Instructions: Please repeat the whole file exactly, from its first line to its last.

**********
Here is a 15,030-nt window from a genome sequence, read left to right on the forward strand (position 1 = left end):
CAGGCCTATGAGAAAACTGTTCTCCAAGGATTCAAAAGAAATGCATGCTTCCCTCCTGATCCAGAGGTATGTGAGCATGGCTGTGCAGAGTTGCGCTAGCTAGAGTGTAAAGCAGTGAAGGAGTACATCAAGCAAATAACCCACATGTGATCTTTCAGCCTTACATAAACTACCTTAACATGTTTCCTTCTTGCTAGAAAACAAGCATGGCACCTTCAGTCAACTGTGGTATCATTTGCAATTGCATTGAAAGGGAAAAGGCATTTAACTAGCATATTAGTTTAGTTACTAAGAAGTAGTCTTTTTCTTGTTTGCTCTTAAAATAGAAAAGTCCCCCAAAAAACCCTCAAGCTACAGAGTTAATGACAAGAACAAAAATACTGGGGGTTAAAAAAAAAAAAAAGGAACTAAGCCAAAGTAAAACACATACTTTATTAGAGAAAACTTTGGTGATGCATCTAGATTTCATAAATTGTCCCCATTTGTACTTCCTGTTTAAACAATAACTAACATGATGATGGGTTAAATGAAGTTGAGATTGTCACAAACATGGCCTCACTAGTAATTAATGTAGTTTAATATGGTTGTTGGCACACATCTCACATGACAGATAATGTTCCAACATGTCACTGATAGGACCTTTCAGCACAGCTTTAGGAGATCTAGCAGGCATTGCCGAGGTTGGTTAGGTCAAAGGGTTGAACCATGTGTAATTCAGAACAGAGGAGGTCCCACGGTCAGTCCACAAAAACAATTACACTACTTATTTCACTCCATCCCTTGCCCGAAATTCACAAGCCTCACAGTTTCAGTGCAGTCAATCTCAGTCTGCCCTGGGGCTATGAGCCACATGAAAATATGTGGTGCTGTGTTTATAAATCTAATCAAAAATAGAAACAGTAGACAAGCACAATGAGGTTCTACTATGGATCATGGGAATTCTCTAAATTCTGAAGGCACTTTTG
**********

Here is a 15,030-nt window from a genome sequence, read left to right on the forward strand (position 1 = left end):
CAGGCCTATGAGAAAACTGTTCTCCAAGGATTCAAAAGAAATGCATGCTTCCCTCCTGATCCAGAGGTATGTGAGCATGGCTGTGCAGAGTTGCGCTAGCTAGAGTGTAAAGCAGTGAAGGAGTACATCAAGCAAATAACCCACATGTGATCTTTCAGCCTTACATAAACTACCTTAACATGTTTCCTTCTTGCTAGAAAACAAGCATGGCACCTTCAGTCAACTGTGGTATCATTTGCAATTGCATTGAAAGGGAAAAGGCATTTAACTAGCATATTAGTTTAGTTACTAAGAAGTAGTCTTTTTCTTGTTTGCTCTTAAAATAGAAAAGTCCCCCAAAAAACCCTCAAGCTACAGAGTTAATGACAAGAACAAAAATACTGGGGGTTAAAAAAAAAAAAAAGGAACTAAGCCAAAGTAAAACACATACTTTATTAGAGAAAACTTTGGTGATGCATCTAGATTTCATAAATTGTCCCCATTTGTACTTCCTGTTTAAACAATAACTAACATGATGATGGGTTAAATGAAGTTGAGATTGTCACAAACATGGCCTCACTAGTAATTAATGTAGTTTAATATGGTTGTTGGCACACATCTCACATGACAGATAATGTTCCAACATGTCACTGATAGGACCTTTCAGCACAGCTTTAGGAGATCTAGCAGGCATTGCCGAGGTTGGTTAGGTCAAAGGGTTGAACCATGTGTAATTCAGAACAGAGGAGGTCCCACGGTCAGTCCACAAAAACAATTACACTACTTATTTCACTCCATCCCTTGCCCGAAATTCACAAGCCTCACAGTTTCAGTGCAGTCAATCTCAGTCTGCCCTGGGGCTATGAGCCACATGAAAATATGTGGTGCTGTGTTTATAAATCTAATCAAAAATAGAAACAGTAGACAAGCACAATGAGGTTCTACTATGGATCATGGGAATTCTCTAAATTCTGAAGGCACTTTTG